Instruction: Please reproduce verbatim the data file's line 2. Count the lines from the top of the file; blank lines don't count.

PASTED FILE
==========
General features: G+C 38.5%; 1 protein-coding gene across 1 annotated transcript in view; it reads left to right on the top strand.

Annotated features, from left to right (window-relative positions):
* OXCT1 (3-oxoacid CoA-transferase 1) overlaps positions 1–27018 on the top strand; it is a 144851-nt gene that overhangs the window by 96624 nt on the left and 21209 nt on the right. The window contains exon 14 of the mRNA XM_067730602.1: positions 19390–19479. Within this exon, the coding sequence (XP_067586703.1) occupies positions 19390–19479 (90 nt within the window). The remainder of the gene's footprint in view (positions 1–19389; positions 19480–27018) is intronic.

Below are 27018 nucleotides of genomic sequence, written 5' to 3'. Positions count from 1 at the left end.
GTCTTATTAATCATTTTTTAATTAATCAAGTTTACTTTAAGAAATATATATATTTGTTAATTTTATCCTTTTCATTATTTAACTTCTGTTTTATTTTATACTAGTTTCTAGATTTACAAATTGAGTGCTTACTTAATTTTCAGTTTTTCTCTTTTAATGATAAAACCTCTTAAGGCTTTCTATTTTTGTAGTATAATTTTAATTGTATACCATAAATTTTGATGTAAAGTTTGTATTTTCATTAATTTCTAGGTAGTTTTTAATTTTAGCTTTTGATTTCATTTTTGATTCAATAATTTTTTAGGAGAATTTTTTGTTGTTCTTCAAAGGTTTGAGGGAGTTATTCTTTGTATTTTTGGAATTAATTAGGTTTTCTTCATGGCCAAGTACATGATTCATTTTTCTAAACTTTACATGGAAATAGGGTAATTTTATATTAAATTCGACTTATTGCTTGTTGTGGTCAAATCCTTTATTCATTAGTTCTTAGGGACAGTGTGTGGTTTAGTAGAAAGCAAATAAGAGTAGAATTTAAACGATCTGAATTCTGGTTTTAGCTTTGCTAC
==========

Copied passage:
Annotated features, from left to right (window-relative positions):